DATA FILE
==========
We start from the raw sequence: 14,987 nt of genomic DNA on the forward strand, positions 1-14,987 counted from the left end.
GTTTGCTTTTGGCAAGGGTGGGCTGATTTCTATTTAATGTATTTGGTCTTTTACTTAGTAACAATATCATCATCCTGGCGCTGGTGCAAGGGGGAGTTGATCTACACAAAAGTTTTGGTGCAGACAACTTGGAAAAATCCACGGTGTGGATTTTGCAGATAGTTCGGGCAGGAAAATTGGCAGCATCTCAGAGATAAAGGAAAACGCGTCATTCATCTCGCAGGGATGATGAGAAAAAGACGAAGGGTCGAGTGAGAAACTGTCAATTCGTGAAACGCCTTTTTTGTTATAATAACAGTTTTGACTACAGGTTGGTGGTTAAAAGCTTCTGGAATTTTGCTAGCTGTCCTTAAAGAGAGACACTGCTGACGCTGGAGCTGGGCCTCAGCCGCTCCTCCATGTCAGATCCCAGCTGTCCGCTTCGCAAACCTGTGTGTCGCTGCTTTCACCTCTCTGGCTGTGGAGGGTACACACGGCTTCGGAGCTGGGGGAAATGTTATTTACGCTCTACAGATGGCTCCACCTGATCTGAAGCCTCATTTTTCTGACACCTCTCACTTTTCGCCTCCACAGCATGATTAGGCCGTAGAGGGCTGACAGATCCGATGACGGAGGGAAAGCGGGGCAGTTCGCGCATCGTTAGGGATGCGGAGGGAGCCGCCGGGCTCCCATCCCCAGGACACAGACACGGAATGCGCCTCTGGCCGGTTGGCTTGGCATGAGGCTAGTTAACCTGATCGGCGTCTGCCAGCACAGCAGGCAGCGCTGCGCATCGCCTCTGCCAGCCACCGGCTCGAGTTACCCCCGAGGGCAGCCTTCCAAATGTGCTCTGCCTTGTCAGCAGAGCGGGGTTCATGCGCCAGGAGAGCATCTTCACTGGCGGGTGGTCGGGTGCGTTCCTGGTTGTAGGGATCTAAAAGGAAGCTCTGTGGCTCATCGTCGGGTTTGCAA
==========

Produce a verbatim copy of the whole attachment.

We start from the raw sequence: 14,987 nt of genomic DNA on the forward strand, positions 1-14,987 counted from the left end.
GTTTGCTTTTGGCAAGGGTGGGCTGATTTCTATTTAATGTATTTGGTCTTTTACTTAGTAACAATATCATCATCCTGGCGCTGGTGCAAGGGGGAGTTGATCTACACAAAAGTTTTGGTGCAGACAACTTGGAAAAATCCACGGTGTGGATTTTGCAGATAGTTCGGGCAGGAAAATTGGCAGCATCTCAGAGATAAAGGAAAACGCGTCATTCATCTCGCAGGGATGATGAGAAAAAGACGAAGGGTCGAGTGAGAAACTGTCAATTCGTGAAACGCCTTTTTTGTTATAATAACAGTTTTGACTACAGGTTGGTGGTTAAAAGCTTCTGGAATTTTGCTAGCTGTCCTTAAAGAGAGACACTGCTGACGCTGGAGCTGGGCCTCAGCCGCTCCTCCATGTCAGATCCCAGCTGTCCGCTTCGCAAACCTGTGTGTCGCTGCTTTCACCTCTCTGGCTGTGGAGGGTACACACGGCTTCGGAGCTGGGGGAAATGTTATTTACGCTCTACAGATGGCTCCACCTGATCTGAAGCCTCATTTTTCTGACACCTCTCACTTTTCGCCTCCACAGCATGATTAGGCCGTAGAGGGCTGACAGATCCGATGACGGAGGGAAAGCGGGGCAGTTCGCGCATCGTTAGGGATGCGGAGGGAGCCGCCGGGCTCCCATCCCCAGGACACAGACACGGAATGCGCCTCTGGCCGGTTGGCTTGGCATGAGGCTAGTTAACCTGATCGGCGTCTGCCAGCACAGCAGGCAGCGCTGCGCATCGCCTCTGCCAGCCACCGGCTCGAGTTACCCCCGAGGGCAGCCTTCCAAATGTGCTCTGCCTTGTCAGCAGAGCGGGGTTCATGCGCCAGGAGAGCATCTTCACTGGCGGGTGGTCGGGTGCGTTCCTGGTTGTAGGGATCTAAAAGGAAGCTCTGTGGCTCATCGTCGGGTTTGCAA